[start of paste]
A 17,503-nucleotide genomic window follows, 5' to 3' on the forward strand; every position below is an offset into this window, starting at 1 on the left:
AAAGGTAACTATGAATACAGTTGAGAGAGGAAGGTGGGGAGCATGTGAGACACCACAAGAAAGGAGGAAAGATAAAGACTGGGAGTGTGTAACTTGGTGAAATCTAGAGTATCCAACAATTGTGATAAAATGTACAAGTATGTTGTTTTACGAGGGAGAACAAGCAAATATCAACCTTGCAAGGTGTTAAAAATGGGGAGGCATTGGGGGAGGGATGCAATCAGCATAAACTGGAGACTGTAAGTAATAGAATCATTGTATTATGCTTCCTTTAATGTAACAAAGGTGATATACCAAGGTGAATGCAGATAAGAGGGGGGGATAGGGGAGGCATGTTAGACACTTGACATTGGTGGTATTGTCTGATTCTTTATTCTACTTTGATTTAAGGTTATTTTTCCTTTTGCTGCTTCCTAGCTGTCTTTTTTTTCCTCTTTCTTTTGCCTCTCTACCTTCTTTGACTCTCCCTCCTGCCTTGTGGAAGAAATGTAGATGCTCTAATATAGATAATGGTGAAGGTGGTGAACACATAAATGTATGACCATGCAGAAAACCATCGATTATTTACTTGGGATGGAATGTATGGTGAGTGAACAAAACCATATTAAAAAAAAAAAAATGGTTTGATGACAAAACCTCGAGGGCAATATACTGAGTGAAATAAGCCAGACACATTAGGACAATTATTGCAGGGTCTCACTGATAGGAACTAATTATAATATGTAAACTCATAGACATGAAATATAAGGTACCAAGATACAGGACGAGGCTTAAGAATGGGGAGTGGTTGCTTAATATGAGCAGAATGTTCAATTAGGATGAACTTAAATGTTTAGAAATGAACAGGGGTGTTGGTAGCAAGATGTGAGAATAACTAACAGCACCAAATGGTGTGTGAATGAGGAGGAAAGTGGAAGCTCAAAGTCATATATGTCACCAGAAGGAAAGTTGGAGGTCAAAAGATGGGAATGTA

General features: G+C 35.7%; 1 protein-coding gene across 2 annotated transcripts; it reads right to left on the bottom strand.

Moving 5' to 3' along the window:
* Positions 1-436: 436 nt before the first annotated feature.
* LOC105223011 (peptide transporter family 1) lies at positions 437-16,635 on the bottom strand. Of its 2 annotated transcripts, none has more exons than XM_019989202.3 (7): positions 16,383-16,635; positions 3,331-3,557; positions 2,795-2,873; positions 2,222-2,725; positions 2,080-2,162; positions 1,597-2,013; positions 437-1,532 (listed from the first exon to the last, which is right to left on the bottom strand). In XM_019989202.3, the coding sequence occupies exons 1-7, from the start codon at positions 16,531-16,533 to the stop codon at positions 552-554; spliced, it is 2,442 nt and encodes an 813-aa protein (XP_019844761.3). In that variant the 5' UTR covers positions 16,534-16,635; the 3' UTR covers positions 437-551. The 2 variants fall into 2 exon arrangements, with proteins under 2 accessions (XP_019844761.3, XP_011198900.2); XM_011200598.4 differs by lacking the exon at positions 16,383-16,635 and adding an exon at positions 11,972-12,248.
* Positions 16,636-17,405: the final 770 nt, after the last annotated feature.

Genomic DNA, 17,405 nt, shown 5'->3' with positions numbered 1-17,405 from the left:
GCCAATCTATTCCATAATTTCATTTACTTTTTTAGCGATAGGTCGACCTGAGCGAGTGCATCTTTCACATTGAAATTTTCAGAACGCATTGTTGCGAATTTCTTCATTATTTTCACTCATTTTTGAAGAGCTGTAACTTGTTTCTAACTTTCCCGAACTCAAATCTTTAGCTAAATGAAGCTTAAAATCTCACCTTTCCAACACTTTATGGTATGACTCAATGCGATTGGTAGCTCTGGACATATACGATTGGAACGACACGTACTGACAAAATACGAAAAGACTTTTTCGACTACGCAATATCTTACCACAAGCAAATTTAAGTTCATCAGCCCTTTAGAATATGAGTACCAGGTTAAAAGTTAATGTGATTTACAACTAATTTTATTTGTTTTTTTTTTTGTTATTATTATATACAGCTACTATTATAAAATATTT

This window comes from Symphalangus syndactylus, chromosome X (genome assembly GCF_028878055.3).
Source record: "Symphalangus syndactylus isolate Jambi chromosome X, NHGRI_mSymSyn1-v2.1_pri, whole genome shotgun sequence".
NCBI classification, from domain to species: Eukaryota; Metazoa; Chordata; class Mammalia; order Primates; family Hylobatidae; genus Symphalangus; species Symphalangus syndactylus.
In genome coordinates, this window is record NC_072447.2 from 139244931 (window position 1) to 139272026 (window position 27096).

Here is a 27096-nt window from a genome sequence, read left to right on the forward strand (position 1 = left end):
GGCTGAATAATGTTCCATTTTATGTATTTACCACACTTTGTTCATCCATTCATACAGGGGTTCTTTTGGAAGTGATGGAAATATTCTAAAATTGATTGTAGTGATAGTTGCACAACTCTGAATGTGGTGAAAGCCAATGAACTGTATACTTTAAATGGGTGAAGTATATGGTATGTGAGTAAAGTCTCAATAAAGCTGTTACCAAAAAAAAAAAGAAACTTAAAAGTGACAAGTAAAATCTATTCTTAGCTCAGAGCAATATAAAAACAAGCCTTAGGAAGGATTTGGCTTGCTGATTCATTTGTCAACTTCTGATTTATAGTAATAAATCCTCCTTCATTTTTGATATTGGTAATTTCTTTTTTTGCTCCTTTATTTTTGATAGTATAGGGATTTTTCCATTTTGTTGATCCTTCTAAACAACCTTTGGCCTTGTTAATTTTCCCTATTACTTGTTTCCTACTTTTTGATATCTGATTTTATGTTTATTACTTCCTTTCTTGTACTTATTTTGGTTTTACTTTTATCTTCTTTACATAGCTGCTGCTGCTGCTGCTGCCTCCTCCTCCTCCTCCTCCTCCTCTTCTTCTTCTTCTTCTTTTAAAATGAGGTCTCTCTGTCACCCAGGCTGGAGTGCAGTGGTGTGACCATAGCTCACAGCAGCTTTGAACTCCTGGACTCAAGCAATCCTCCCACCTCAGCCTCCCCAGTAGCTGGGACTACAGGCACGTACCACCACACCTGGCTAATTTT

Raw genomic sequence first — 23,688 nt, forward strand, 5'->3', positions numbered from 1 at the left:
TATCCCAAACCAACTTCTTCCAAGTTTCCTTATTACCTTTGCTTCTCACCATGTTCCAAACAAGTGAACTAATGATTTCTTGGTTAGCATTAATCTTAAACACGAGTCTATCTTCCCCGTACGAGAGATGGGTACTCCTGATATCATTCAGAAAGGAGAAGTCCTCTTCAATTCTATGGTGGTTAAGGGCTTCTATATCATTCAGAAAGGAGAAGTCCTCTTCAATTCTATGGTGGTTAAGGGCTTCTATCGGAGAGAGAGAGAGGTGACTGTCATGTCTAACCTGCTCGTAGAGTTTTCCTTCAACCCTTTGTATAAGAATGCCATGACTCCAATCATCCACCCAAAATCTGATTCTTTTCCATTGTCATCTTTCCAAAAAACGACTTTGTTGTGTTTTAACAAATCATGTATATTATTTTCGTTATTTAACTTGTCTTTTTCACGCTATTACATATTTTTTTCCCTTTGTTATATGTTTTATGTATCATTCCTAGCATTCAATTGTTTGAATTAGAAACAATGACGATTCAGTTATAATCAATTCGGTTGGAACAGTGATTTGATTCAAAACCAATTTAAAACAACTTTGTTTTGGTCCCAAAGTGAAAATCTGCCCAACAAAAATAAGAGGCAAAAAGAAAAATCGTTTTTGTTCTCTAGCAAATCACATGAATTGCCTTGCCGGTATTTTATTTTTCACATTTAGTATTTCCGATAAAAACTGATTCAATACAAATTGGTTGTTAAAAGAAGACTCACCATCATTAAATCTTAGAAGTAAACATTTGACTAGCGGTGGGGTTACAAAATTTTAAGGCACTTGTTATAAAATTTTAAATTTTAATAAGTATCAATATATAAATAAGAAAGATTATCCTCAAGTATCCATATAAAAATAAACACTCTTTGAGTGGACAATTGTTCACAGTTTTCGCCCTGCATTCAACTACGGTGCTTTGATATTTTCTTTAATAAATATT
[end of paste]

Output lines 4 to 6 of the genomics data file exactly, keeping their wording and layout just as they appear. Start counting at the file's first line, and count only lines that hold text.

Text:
Moving 5' to 3' along the window:
* Positions 1-436: 436 nt before the first annotated feature.
* LOC105223011 (peptide transporter family 1) lies at positions 437-16,635 on the bottom strand. Of its 2 annotated transcripts, none has more exons than XM_019989202.3 (7): positions 16,383-16,635; positions 3,331-3,557; positions 2,795-2,873; positions 2,222-2,725; positions 2,080-2,162; positions 1,597-2,013; positions 437-1,532 (listed from the first exon to the last, which is right to left on the bottom strand). In XM_019989202.3, the coding sequence occupies exons 1-7, from the start codon at positions 16,531-16,533 to the stop codon at positions 552-554; spliced, it is 2,442 nt and encodes an 813-aa protein (XP_019844761.3). In that variant the 5' UTR covers positions 16,534-16,635; the 3' UTR covers positions 437-551. The 2 variants fall into 2 exon arrangements, with proteins under 2 accessions (XP_019844761.3, XP_011198900.2); XM_011200598.4 differs by lacking the exon at positions 16,383-16,635 and adding an exon at positions 11,972-12,248.